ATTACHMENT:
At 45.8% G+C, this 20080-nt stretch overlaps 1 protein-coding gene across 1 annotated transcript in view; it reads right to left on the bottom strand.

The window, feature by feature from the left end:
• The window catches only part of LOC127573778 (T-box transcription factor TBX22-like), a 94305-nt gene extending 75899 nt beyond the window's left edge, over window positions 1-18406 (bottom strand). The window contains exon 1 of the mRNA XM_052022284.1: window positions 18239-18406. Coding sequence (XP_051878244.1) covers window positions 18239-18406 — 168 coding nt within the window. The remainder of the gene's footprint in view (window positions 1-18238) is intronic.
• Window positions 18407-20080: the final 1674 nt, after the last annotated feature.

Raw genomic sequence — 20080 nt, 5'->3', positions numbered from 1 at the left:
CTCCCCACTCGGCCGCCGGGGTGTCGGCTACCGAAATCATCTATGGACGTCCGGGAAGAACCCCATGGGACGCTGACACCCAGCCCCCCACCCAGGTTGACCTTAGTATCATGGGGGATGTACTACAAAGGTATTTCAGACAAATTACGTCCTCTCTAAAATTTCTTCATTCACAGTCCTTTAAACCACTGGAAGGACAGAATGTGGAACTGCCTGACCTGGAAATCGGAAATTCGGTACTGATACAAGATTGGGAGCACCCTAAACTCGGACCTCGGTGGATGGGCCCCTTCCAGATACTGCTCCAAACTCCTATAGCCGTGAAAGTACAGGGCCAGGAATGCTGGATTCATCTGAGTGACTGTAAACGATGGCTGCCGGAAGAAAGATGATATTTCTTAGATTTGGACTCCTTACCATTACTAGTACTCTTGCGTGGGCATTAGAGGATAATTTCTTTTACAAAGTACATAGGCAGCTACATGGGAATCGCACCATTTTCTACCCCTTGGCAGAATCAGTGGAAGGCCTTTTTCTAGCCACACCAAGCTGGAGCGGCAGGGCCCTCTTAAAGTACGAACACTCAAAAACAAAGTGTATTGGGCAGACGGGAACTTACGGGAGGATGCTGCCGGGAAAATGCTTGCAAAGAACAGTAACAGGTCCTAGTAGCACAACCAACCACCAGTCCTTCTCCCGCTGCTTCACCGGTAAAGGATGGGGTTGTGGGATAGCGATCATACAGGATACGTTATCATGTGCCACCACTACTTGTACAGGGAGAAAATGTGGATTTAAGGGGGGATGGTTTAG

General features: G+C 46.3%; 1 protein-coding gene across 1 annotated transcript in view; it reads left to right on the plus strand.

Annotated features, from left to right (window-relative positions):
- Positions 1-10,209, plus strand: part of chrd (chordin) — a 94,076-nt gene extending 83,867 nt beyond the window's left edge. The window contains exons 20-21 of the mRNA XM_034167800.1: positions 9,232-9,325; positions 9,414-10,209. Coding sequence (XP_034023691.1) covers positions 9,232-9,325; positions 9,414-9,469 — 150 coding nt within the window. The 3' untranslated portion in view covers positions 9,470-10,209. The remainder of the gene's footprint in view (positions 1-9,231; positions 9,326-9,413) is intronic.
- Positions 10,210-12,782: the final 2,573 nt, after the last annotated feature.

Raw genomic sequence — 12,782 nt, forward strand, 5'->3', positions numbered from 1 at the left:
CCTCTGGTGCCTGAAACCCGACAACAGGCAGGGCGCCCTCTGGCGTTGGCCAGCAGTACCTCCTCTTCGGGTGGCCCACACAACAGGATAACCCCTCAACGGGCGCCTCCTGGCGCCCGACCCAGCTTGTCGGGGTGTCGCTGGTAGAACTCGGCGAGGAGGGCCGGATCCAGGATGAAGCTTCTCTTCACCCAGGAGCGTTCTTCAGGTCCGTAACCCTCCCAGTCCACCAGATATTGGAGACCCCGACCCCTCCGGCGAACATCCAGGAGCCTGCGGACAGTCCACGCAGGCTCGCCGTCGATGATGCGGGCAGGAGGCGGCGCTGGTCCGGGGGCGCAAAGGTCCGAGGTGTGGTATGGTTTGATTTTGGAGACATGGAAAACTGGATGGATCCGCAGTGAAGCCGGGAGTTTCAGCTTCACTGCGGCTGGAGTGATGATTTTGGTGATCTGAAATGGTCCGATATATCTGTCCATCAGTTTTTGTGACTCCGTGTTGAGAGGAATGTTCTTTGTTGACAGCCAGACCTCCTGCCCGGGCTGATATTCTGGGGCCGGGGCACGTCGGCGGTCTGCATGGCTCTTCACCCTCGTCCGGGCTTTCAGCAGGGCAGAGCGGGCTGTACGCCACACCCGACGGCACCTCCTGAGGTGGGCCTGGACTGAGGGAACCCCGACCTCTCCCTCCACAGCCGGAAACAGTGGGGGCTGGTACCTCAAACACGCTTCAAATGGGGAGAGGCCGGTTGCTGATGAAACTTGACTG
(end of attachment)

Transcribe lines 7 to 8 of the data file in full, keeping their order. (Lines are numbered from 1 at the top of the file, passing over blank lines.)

General features: G+C 46.3%; 1 protein-coding gene across 1 annotated transcript in view; it reads left to right on the plus strand.

Annotated features, from left to right (window-relative positions):